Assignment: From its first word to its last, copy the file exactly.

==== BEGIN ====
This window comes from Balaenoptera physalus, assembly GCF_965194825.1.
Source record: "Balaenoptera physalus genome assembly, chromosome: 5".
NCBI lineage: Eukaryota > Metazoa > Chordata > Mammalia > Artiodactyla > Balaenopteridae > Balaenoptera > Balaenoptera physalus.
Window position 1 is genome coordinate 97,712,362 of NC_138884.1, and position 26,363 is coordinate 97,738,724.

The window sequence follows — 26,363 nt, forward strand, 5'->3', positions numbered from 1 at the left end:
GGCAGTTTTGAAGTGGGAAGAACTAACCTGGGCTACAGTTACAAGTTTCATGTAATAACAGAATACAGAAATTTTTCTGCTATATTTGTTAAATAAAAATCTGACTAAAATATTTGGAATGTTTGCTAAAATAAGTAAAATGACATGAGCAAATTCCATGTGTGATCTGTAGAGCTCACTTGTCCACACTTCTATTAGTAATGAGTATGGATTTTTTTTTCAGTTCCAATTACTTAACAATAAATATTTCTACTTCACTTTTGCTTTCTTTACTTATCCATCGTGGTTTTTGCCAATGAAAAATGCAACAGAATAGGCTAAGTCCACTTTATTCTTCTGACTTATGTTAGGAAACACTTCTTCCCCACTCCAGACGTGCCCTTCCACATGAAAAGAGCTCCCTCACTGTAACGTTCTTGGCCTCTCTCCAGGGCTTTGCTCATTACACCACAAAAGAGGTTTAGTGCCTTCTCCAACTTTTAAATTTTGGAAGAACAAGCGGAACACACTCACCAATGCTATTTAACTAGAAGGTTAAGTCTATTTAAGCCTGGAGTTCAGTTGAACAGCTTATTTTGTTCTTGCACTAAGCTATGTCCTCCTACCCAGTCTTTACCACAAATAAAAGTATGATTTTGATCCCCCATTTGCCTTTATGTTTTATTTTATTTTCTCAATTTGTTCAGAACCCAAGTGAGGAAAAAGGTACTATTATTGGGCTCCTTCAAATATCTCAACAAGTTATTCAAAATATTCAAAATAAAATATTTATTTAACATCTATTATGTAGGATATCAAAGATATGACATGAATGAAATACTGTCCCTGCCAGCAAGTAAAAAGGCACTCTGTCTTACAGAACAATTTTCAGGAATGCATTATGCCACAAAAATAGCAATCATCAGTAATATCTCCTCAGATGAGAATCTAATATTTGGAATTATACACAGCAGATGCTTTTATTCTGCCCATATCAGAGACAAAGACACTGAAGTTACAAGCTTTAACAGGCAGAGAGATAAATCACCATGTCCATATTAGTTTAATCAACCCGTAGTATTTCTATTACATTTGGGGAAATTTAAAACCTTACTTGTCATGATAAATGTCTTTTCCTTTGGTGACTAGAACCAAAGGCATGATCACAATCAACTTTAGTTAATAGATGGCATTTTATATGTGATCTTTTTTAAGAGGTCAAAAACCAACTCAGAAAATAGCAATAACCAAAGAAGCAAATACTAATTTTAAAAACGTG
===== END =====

This window comes from Balaenoptera physalus, assembly GCF_965194825.1.
Source record: "Balaenoptera physalus genome assembly, chromosome: 5".
NCBI lineage: Eukaryota > Metazoa > Chordata > Mammalia > Artiodactyla > Balaenopteridae > Balaenoptera > Balaenoptera physalus.
Window position 1 is genome coordinate 97,712,362 of NC_138884.1, and position 26,363 is coordinate 97,738,724.

The window sequence follows — 26,363 nt, forward strand, 5'->3', positions numbered from 1 at the left end:
GGCAGTTTTGAAGTGGGAAGAACTAACCTGGGCTACAGTTACAAGTTTCATGTAATAACAGAATACAGAAATTTTTCTGCTATATTTGTTAAATAAAAATCTGACTAAAATATTTGGAATGTTTGCTAAAATAAGTAAAATGACATGAGCAAATTCCATGTGTGATCTGTAGAGCTCACTTGTCCACACTTCTATTAGTAATGAGTATGGATTTTTTTTTCAGTTCCAATTACTTAACAATAAATATTTCTACTTCACTTTTGCTTTCTTTACTTATCCATCGTGGTTTTTGCCAATGAAAAATGCAACAGAATAGGCTAAGTCCACTTTATTCTTCTGACTTATGTTAGGAAACACTTCTTCCCCACTCCAGACGTGCCCTTCCACATGAAAAGAGCTCCCTCACTGTAACGTTCTTGGCCTCTCTCCAGGGCTTTGCTCATTACACCACAAAAGAGGTTTAGTGCCTTCTCCAACTTTTAAATTTTGGAAGAACAAGCGGAACACACTCACCAATGCTATTTAACTAGAAGGTTAAGTCTATTTAAGCCTGGAGTTCAGTTGAACAGCTTATTTTGTTCTTGCACTAAGCTATGTCCTCCTACCCAGTCTTTACCACAAATAAAAGTATGATTTTGATCCCCCATTTGCCTTTATGTTTTATTTTATTTTCTCAATTTGTTCAGAACCCAAGTGAGGAAAAAGGTACTATTATTGGGCTCCTTCAAATATCTCAACAAGTTATTCAAAATATTCAAAATAAAATATTTATTTAACATCTATTATGTAGGATATCAAAGATATGACATGAATGAAATACTGTCCCTGCCAGCAAGTAAAAAGGCACTCTGTCTTACAGAACAATTTTCAGGAATGCATTATGCCACAAAAATAGCAATCATCAGTAATATCTCCTCAGATGAGAATCTAATATTTGGAATTATACACAGCAGATGCTTTTATTCTGCCCATATCAGAGACAAAGACACTGAAGTTACAAGCTTTAACAGGCAGAGAGATAAATCACCATGTCCATATTAGTTTAATCAACCCGTAGTATTTCTATTACATTTGGGGAAATTTAAAACCTTACTTGTCATGATAAATGTCTTTTCCTTTGGTGACTAGAACCAAAGGCATGATCACAATCAACTTTAGTTAATAGATGGCATTTTATATGTGATCTTTTTTAAGAGGTCAAAAACCAACTCAGAAAATAGCAATAACCAAAGAAGCAAATACTAATTTTAAAAACGTG